Collection Process: Pay your current necessities first
When you cannot afford to pay all of your bills, you should make sure to pay for your current necessities first.
These would be such things as your rent or mortgage, your electric bill and your car payment. If you do not pay your rent or mortgage, for example, you could be evicted or lose your home. Try to make small payments on each of your other bills each month.
If you do not pay your bills, you can be sued for each of them. If that happens, for each case, the sheriff will serve you with a warrant in debt or a Complaint. Probably, you will be served with warrants in debt. If you believe that you owe the money you are sued for, you may decide not to appear in court when you are sued. But remember, if you do not appear, or even if you do appear and the judge believes you owe the money, the judge will enter a judgment against you. A judgment continues to accrue interest until it is paid in full. Generally, that rate is the standard judgment rate, currently 6% per year. If you had signed a contract agreeing to pay a higher rate of interest, that rate of interest would apply.
How can a Creditor Collect?
There are also several steps the creditor can take to collect after getting a judgment against you.
These things are listed below. You cannot, however, be put in jail for not paying a bill. First, a creditor could try to garnish employment wages. A regular judgment creditor can only take a maximum of 25% of your wages after taxes. You must be left with at least 40 times minimum wage after taxes ($206.00) each week. Social Security benefits and some other public benefits cannot be garnished by regular creditors. Those can be garnished for child or spousal support, or for some debts due to the government.
Second, a creditor could try to levy on personal on personal property you own. Most personal property such as furniture, most cars, and clothes are exempt from garnishment. If you do not own any property more than this, a creditor could not levy on your personal property. In additional to the individual personal property exempt from garnishment, you can claim an additional $5,000.00 exemption by preparing and filing a homestead deed.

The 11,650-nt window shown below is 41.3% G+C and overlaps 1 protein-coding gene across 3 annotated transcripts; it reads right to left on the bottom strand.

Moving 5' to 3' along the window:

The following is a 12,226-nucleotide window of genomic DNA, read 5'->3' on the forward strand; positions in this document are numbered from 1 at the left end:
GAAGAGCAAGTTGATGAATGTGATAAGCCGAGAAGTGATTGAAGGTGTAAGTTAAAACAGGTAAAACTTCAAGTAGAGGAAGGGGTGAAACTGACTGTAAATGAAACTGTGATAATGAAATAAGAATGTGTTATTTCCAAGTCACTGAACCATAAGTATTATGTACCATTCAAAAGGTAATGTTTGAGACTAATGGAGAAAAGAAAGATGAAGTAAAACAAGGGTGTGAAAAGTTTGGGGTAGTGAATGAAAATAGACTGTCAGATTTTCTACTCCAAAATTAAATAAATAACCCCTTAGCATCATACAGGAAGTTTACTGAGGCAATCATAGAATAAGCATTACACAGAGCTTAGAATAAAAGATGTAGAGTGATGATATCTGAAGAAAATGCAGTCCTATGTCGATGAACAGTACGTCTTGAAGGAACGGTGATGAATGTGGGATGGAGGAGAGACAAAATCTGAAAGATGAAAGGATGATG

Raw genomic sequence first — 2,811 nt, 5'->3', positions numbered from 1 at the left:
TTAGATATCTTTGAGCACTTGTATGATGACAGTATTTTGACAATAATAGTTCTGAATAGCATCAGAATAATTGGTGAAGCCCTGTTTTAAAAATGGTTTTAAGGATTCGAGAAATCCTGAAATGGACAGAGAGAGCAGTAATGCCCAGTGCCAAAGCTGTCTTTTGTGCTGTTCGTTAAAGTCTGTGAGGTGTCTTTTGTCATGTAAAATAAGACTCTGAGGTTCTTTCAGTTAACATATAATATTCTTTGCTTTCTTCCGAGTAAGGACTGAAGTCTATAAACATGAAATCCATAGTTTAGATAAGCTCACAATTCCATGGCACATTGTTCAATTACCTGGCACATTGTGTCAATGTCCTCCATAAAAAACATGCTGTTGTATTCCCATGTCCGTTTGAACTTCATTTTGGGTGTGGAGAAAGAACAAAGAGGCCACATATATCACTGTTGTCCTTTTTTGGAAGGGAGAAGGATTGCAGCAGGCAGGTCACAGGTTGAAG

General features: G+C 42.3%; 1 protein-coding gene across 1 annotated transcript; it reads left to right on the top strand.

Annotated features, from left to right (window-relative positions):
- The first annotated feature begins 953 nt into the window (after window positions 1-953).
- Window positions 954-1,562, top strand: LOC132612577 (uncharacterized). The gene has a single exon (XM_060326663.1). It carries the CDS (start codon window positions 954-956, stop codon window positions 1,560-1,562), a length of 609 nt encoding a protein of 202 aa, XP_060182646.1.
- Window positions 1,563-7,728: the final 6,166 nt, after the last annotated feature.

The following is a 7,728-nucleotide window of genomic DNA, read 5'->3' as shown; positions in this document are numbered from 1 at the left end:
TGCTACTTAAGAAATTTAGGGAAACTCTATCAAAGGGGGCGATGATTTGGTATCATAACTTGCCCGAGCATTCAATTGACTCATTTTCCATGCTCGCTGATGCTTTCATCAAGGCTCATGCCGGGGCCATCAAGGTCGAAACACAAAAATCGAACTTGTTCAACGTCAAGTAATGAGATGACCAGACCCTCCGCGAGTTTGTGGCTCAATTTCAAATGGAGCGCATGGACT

Also, a creditor could try to garnish your bank accounts. A creditor can obtain all the money in your bank account up to the amount of the judgment, plus interest and court costs. If the bank freezes an account that has only Social Security benefits deposited, you can get that money back by filing an exemption claim with the court, and should go the court and file right away. In additional, it will be helpful to call your bank immediately.
A creditor could also place a lien against your real estate. A judgment creditor can even bring a separate lawsuit to force the sale of your property to pay its judgment. This very rarely happens, however. Usually the judgment creditor just places a lien against your real estate by docketing the judgment in the Circuit Court of the county where you own land. If and when you try to sell the property, the buyer makes sure you pay the judgment off at the time the property is sold so that he or she may obtain clear title.
You could be summoned to Court
You could be summoned into court to answer DEBTORS’ INTERROGATORIES about what property and income you have.
If you receive a summons to appear, then you do have to go to court. If you do not appear, the court can hold you in contempt and even jail you for failure to appear. If you are served with any papers about Court and are unsure what they say or whether you must attend, you should plan to appear in Court.
Even if someone obtains a judgment against you, you can continue to make payments on the bill, as you are able to do so. Remember, however, that your current necessities, such as your mortgage, electricity, and transportation costs are more important and should be paid first.
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